submarine forests, or tioat like green meadows or boundless instance, the quantity of sand and soil washed down into the prairies, in the ocean. Dearest river has increased enormously. The reason is, that as The sea-weeds that grow in comparatively small depths near the soon as the bushes and the trees are removed, the rain-water rushes shore, are both the most limited in number, and the least extensive with unbroken force upon the ground, flows off more rapidly, and in distribution. The fuci that grow at the greatest depth of the sweeps away the soil and gravel.

ocean are both the greater in number, and the wider in extent of range. This circumstance suggests a correspondence of latitude,

in the amount of vegetation, between height on land and depth Peat has not only a conservative influence to protect the under- in the ocean. On land, the lower the height or the latitude is, lying soil, but it has a reconstructive power, by which it augments the more luxuriant is the growth of trees. And, in the ocean, the the mass of vegetation on the earth.

greater the depth, the more abundant is the growth of marine Peat is not the product of any one species of plant, but consists plants. of any herb or moss that is capable of growing in moist and cold The seeds of marine plants are produced in their native elemeat; situations, and that has also the property of throwing up new they can therefore remain immersed in it for an indefinite period shoots at its upper part, while its lower portions are decaying without any injury to their power of fructification. This fact Peat, as the remains of dead plants, is a product intermediate enables us to account easily for their wide-spread diffusion in every between vegetable matter and lignite. It is first a plant, and it zone where uncongenial climates or contrary currents do not interfere is turned into a lignite by a gradual and prolonged action of the with their distribution. Bea-weeds have well.contrived facilities water that covers it.

for sowing themselves over the body of the ocean. First, they Beds of peat are seldom, perhaps never, found within the generally have hollow ped-like receptacles in which their needs are tropics. Even in Spain and in the south of France they very lodged. These pods give them buoyancy for floating. O her seed rarely occur. In proportion as you advance from the tropics to- veesels have this power of floating in consequence of filaments wards the north, beds of peat become more frequent, and its sub- which are attached to them. Secondly, a very large number of stance becomes more inflammable. This is also true in latitudes species are enveloped with mucous or adhesive matter, like that between the tropics and the south pole.

which surrounds the eggs of fish. This mucus not only presenta The depth of peat soil and the number of peat bogs depend on them from injury, but serves to attach them to rucks or to floating the physical condition of the district. On the declivities of moun bodies. These sea-wet ds fix their roots to anything and every. tains,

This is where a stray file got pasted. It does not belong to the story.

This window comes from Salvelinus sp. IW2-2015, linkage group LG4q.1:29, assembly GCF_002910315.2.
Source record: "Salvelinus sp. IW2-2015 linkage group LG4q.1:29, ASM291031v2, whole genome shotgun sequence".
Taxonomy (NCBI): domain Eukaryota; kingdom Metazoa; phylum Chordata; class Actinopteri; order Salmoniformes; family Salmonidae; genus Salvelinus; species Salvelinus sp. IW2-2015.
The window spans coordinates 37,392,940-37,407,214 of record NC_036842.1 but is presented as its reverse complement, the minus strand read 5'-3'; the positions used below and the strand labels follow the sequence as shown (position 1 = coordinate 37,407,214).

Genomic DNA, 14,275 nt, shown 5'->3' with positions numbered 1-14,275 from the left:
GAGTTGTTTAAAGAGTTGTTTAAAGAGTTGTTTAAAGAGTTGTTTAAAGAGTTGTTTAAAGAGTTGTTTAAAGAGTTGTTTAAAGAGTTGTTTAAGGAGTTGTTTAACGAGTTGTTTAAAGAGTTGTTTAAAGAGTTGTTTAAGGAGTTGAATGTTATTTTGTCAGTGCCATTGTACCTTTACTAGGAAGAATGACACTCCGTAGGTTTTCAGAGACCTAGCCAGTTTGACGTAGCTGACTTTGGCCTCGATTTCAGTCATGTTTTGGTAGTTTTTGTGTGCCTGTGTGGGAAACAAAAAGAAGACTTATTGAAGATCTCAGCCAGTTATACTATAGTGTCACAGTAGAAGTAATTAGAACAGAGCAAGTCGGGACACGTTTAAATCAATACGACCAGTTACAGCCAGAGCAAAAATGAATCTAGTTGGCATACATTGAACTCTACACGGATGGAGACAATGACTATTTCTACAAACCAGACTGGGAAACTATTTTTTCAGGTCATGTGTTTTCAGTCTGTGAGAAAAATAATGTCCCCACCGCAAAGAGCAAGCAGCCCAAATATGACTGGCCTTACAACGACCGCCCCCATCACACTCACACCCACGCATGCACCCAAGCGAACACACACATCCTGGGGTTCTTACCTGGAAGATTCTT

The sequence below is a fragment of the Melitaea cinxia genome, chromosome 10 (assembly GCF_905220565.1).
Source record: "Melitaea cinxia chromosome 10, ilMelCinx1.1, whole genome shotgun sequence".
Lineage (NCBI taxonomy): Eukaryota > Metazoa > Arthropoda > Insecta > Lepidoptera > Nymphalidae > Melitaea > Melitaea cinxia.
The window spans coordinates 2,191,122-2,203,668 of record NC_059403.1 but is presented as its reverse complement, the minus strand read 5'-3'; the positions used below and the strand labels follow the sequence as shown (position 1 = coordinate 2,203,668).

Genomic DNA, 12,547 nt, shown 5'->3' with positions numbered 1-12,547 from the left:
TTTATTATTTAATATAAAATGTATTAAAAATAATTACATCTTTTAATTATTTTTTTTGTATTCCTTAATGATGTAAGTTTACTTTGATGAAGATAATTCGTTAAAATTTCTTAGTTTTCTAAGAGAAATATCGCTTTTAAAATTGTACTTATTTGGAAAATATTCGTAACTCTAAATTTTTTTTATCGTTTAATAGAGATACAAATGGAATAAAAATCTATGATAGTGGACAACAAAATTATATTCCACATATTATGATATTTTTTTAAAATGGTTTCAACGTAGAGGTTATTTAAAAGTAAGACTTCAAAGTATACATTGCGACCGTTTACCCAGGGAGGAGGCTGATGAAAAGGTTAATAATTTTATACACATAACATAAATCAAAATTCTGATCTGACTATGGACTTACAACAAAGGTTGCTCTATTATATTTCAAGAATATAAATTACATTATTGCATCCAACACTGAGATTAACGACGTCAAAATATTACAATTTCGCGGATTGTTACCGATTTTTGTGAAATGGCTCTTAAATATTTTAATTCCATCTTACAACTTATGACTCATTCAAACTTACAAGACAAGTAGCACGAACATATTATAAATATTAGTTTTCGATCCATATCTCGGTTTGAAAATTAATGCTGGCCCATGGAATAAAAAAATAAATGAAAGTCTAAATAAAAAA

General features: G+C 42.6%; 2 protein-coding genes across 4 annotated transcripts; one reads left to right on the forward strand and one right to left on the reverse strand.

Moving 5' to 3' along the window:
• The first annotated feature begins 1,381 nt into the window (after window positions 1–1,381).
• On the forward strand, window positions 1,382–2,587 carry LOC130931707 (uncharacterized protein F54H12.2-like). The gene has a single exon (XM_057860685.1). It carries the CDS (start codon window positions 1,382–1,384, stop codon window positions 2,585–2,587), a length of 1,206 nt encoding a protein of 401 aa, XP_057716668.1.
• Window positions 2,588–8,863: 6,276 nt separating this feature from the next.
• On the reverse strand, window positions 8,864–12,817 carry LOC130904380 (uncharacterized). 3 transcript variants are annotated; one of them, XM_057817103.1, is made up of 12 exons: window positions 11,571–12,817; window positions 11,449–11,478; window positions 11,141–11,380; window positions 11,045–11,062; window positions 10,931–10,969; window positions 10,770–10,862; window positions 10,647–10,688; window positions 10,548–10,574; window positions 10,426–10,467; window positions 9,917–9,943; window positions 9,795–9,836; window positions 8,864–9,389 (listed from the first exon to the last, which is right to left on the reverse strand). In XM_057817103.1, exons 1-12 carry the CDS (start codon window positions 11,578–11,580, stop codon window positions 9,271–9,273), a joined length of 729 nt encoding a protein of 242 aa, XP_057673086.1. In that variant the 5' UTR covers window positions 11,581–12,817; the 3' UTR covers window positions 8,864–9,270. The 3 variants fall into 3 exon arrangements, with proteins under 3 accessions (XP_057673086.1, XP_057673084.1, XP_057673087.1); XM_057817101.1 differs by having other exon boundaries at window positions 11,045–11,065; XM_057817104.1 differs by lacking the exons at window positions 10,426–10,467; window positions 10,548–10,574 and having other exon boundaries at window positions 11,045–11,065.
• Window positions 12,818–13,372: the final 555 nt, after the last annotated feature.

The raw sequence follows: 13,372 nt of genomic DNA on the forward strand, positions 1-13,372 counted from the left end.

the depth of a peat bed rarely exceeds four feet. But in low thing, to stones, to wood, or to other sea-weeds. This circumand hollow grounds, into which peaty matter is constantly carried stance shows that they must derive all their nutriment from the down by running water, the depth of a peat bog becomes forty water of the sea, and from the air contained in the water. feet and more. The extent of some of these bogs in the north of Thirdly, naturalists have shown that these thalassophytes, or sedEurope is enormous. On the Shannon in Ireland there is a bog, plants, are

what is technically called proliferous ; that is, they

are or moes, that is fifty miles long and two or three miles wide. In so full of power to propagate their kind, that the smallest traga France, between the city of Nantes and the sea, there is, about ment of a branch of them can develop itself into a perfect plant, the mouth of the Loire, a bog that is one hundred and fifty miles

Some of the gigantic gea-weeds grow up to the surface of the in circumference. Many of the peat mosses are known to occupy the sites of These occur on each side of the equator in the Atlactic, Pacific,

ocean, and appear like green meadows of immeasurable extent. ancient forests of pines and oaks, some of which have disappeared and Indian Oceans. The most extensive bank in the Atlantic is even within periods of history. Such bogs are formed by the fall a little to the west of the meridian of Fayal, one of the Axores, of trees, and by the stagnation of water. Had these trees fallen between 360 and 36° of north latitude. When COLUMBUS came in warm climates, the woody matter would be removed either by to it, he compared it to a vast inundated field of grass

, and he insects or by putrefaction ; but, in Europe, having fallen in low states that the weeds were so thick as to retard the progress of or moist situations, they are preserved by water.

the vessel. This part of the Atlantic is called Nur de Sargasso, The agency of peat mosses is not always conservative of the or the Gulph-weed sea. It includes two banks ol Fucus connected surface soil. In some districts where the climate is cold and by a transverse band of Fucus natans, or floating sea-weed, and moist

, bogs occasionally grow to be agents of destruction. A peat occupies a space larger than the whole surface of France. From bog acts like a sponge. It absorbs water in large quantities, and the time of Columbus till now, that is, for three centuries, the swells to the height of many yards above the surrounding soil. situation of this great accumulation of sea-weed, whether resultThe capillary action of the turf fibres enables it to retain the fluid ing from the local character